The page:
More than one-third of women in the science, engineering and technology field won’t stay at their job for more than one year, and U.S. women are 45 percent more likely than men to leave that industry within a year, according to recent research.
Released Wednesday by the Center for Talent Innovation, the “Athena 2.0 Factor: Accelerating Female Talent in Science, Engineering & Technology” report found that in addition to the struggles of recruiting women to the SET field, retaining them is an even bigger problem.
A hostile macho atmosphere, a dearth of female role models, exclusion from “buddy networks,” ineffective sponsorships and a lack of a perceived leadership ability contributed to these women’s departures. Among U.S. women, 80 percent said they loved their job but felt compelled to leave because of these factors.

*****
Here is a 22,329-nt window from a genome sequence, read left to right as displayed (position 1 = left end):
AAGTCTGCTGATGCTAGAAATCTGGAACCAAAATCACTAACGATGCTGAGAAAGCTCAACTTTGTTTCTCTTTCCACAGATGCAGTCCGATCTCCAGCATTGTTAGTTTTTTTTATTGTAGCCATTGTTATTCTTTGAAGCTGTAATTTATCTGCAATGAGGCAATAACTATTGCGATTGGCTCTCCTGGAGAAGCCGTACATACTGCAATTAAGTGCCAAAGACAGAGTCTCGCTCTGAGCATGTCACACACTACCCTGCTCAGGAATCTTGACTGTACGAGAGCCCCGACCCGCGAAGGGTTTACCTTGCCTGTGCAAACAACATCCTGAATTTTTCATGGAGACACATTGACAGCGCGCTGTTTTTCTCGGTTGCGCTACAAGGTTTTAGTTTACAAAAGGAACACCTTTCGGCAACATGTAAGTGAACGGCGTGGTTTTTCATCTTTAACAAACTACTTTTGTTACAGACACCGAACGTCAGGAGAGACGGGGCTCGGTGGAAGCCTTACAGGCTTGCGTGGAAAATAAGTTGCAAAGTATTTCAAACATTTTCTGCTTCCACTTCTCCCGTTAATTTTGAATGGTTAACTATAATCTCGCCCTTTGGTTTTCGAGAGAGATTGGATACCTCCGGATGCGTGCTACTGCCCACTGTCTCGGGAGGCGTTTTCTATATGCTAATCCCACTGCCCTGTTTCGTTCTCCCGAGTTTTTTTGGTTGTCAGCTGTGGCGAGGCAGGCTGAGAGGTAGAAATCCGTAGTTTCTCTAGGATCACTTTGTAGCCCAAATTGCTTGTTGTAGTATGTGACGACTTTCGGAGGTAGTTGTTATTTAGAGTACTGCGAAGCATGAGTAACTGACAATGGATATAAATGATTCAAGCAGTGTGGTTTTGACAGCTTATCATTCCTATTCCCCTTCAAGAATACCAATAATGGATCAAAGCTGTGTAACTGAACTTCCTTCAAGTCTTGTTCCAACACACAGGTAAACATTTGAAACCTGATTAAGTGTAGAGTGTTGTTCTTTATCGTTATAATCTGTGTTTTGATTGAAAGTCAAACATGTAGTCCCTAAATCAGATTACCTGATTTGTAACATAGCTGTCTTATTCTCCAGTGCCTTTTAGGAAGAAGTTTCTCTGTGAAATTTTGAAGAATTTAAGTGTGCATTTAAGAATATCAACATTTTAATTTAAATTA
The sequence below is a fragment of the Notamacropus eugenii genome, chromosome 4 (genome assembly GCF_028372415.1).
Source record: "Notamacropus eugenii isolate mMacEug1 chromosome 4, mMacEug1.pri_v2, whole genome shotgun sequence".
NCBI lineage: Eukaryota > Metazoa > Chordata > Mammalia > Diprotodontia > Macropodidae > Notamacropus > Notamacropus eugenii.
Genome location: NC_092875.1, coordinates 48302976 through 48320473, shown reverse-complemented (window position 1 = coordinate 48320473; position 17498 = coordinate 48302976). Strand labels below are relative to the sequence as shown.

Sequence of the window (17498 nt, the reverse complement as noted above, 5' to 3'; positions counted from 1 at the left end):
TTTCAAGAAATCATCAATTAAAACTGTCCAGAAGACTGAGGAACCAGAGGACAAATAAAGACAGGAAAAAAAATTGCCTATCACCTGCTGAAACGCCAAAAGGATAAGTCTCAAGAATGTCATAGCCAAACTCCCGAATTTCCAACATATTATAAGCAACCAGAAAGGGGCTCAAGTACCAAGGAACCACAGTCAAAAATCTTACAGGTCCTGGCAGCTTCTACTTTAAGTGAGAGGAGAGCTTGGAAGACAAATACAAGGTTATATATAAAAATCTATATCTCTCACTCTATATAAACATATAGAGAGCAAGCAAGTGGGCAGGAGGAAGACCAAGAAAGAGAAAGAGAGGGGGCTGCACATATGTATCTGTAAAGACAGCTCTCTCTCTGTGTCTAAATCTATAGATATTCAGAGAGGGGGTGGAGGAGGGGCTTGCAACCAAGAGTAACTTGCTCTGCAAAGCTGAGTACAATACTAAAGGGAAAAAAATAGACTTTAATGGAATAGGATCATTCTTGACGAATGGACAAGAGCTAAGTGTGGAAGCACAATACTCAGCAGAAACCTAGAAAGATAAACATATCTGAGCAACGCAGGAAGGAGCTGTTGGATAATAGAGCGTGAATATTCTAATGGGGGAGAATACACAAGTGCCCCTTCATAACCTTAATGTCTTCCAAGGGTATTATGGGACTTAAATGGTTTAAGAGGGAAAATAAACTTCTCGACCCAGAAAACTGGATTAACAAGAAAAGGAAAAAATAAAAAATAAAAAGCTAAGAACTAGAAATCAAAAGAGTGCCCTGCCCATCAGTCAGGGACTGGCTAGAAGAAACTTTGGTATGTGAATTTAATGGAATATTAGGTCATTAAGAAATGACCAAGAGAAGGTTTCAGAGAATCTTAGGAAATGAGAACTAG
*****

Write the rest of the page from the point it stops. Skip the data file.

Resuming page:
“Across the globe, there is high demand for top SET talent, but short supply,” Sylvia Hewlett, founder and president of CTI, said in a statement. “Women are central to the solution as they comprise nearly half of the SET talent pipeline worldwide. The success of our global economy depends on our ability to develop and leverage our high-performing women.”
Despite women’s hopes of holding a senior position at their company, a considerable proportion of SET senior leaders (31 percent in the U.S.) reported a woman would never get to the top regardless of how high performing or able. Nearly half of women believe senior management more readily sees men as “leadership material.”
These latest numbers are an update to a similar report from 2008 on women in high-tech positions. According to the recent report, the situation has evolved since 2008 in ways the authors found to be both promising and frustrating.
“Many of the barriers we documented in our first report continue to daunt and demoralize women as they seek to fill these gaps,” the report said.
The report surveyed 5,685 women aged 25-60 from the U.S., Brazil, India and China.